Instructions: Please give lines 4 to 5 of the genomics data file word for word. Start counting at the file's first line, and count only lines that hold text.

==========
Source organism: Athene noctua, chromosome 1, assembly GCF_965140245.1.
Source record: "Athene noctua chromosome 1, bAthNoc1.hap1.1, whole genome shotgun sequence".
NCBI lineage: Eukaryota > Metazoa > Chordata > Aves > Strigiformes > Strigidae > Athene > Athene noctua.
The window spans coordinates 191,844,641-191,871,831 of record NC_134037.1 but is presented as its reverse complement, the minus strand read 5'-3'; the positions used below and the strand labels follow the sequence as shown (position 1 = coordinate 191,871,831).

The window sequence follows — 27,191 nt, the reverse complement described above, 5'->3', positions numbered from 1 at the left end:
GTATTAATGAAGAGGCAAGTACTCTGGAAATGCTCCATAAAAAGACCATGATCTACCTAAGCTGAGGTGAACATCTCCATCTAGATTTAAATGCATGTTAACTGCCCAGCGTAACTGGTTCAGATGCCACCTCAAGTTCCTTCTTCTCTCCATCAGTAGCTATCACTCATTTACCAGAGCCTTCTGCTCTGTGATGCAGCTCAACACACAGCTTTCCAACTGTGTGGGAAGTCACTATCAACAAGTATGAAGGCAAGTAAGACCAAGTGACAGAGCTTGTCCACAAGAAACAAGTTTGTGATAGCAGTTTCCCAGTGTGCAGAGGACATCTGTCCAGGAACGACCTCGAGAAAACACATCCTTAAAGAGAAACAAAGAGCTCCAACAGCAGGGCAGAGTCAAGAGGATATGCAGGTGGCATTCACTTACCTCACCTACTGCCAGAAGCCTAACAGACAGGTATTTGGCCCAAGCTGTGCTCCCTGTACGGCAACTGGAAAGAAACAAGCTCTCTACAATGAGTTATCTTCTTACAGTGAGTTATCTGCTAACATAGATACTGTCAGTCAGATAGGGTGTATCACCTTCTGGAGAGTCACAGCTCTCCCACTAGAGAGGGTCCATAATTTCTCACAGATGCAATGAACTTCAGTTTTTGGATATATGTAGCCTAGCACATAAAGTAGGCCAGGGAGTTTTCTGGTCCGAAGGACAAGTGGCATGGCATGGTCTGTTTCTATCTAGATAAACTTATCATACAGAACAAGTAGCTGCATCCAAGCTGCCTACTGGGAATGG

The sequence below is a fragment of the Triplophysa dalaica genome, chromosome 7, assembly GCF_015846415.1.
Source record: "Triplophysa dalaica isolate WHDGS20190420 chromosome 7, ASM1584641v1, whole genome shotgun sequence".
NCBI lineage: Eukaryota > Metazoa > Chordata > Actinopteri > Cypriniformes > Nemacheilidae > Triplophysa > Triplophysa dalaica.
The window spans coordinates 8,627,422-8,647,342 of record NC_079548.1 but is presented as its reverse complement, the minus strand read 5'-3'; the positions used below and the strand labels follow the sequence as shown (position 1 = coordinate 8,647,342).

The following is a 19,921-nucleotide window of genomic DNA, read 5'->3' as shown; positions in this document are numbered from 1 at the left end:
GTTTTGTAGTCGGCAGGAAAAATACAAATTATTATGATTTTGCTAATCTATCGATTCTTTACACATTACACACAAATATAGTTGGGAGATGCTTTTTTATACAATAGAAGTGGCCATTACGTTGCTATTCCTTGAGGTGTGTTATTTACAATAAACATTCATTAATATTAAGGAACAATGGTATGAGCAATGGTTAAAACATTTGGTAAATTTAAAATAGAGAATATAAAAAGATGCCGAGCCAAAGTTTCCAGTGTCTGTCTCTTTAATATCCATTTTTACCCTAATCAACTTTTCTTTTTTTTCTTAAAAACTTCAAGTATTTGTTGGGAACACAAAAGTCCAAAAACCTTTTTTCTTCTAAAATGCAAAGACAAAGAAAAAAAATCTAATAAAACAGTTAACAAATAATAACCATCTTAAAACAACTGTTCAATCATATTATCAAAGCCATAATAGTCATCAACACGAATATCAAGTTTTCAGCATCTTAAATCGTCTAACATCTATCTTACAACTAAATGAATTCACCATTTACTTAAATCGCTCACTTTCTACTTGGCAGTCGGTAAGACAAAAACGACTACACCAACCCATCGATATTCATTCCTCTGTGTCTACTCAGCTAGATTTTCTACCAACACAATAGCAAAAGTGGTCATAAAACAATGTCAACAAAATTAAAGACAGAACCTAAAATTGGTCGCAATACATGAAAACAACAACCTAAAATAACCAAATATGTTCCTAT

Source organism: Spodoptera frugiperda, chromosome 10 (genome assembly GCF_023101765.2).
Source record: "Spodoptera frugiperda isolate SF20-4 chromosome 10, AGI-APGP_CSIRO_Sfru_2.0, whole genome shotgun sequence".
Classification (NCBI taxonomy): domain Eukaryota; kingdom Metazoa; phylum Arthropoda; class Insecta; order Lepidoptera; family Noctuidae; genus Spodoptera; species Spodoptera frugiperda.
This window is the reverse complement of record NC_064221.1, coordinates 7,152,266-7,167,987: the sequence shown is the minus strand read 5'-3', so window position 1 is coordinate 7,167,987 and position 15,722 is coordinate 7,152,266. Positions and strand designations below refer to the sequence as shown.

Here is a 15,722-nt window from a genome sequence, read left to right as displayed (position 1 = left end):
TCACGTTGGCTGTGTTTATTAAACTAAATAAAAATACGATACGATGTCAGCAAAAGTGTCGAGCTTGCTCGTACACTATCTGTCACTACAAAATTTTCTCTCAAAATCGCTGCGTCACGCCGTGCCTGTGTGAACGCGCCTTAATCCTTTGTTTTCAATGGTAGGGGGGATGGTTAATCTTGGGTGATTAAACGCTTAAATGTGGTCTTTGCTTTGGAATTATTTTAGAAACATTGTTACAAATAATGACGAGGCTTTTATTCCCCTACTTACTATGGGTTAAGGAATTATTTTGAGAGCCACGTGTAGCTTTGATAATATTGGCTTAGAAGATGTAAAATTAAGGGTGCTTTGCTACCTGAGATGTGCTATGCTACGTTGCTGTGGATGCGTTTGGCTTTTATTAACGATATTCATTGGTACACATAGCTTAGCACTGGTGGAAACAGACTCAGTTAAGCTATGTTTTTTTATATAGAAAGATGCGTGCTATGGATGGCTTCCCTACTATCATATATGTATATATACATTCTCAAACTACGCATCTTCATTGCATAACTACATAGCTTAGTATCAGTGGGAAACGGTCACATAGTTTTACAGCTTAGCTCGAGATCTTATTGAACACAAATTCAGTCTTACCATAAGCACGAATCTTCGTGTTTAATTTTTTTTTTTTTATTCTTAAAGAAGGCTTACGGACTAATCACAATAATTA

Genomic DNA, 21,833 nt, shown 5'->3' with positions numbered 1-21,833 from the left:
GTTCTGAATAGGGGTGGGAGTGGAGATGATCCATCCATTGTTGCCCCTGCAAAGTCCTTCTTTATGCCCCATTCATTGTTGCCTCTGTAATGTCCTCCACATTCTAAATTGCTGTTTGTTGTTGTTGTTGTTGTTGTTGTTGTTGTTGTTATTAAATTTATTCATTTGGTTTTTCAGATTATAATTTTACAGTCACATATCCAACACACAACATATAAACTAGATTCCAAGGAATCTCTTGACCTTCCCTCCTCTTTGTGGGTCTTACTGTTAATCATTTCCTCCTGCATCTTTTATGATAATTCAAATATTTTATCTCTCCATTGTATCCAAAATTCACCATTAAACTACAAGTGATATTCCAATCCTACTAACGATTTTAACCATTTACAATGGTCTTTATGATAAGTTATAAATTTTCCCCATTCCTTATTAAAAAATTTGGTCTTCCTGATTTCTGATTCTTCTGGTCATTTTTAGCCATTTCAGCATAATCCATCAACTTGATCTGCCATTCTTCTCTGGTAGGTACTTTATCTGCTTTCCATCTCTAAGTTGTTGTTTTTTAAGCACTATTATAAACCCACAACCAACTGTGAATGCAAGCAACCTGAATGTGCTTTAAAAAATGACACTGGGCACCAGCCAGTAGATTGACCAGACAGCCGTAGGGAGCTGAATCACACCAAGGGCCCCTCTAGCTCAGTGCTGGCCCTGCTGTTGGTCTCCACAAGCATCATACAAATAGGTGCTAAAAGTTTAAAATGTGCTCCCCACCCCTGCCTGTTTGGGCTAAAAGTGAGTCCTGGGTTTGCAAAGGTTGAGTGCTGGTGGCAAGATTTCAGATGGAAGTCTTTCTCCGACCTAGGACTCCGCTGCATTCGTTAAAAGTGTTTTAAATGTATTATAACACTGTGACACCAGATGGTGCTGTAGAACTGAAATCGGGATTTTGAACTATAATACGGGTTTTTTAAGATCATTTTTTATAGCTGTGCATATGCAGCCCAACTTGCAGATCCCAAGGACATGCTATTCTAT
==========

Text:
The window spans coordinates 191,844,641-191,871,831 of record NC_134037.1 but is presented as its reverse complement, the minus strand read 5'-3'; the positions used below and the strand labels follow the sequence as shown (position 1 = coordinate 191,871,831).

The window sequence follows — 27,191 nt, the reverse complement described above, 5'->3', positions numbered from 1 at the left end: